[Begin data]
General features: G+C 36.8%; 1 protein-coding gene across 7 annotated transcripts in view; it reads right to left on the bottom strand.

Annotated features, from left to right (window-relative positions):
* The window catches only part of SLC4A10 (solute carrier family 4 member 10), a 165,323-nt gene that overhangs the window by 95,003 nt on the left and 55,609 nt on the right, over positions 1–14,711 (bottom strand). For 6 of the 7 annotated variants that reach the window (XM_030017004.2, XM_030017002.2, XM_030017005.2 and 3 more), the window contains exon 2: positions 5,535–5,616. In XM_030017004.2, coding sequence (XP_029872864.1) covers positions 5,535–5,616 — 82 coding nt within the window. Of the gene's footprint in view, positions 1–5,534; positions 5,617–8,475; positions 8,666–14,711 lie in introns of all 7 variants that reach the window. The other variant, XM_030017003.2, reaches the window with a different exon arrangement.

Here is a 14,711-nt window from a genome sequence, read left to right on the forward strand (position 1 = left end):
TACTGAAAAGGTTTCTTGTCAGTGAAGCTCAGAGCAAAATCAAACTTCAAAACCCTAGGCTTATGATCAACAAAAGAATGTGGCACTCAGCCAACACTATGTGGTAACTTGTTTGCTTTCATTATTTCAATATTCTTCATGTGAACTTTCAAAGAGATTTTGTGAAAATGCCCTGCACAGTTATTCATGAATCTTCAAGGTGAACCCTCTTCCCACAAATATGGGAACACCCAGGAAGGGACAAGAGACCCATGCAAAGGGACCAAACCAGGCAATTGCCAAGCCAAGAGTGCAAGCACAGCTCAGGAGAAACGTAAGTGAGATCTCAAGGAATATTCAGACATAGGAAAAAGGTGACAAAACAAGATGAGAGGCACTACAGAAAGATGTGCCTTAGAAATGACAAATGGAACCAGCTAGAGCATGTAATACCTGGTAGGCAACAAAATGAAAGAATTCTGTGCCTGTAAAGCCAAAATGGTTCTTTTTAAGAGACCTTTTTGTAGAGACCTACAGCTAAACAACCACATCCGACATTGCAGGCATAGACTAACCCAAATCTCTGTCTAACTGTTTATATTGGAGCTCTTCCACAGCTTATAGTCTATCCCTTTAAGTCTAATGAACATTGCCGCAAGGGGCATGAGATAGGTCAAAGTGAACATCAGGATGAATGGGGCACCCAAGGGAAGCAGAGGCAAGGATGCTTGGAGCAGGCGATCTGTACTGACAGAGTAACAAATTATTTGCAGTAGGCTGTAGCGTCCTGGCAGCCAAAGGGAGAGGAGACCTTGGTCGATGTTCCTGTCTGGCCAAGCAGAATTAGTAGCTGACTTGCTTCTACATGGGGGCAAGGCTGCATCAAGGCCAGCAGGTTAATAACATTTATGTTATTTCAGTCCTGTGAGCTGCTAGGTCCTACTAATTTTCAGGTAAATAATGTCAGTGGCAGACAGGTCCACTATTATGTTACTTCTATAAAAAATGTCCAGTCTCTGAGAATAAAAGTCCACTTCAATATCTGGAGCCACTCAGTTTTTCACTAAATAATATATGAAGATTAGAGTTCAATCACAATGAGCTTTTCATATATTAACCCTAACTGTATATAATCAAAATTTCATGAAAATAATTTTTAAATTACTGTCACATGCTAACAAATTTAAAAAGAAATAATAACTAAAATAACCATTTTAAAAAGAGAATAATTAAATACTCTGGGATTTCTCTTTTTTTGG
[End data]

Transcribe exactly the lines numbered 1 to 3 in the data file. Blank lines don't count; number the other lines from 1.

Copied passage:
General features: G+C 36.8%; 1 protein-coding gene across 7 annotated transcripts in view; it reads right to left on the bottom strand.

Annotated features, from left to right (window-relative positions):
* The window catches only part of SLC4A10 (solute carrier family 4 member 10), a 165,323-nt gene that overhangs the window by 95,003 nt on the left and 55,609 nt on the right, over positions 1–14,711 (bottom strand). For 6 of the 7 annotated variants that reach the window (XM_030017004.2, XM_030017002.2, XM_030017005.2 and 3 more), the window contains exon 2: positions 5,535–5,616. In XM_030017004.2, coding sequence (XP_029872864.1) covers positions 5,535–5,616 — 82 coding nt within the window. Of the gene's footprint in view, positions 1–5,534; positions 5,617–8,475; positions 8,666–14,711 lie in introns of all 7 variants that reach the window. The other variant, XM_030017003.2, reaches the window with a different exon arrangement.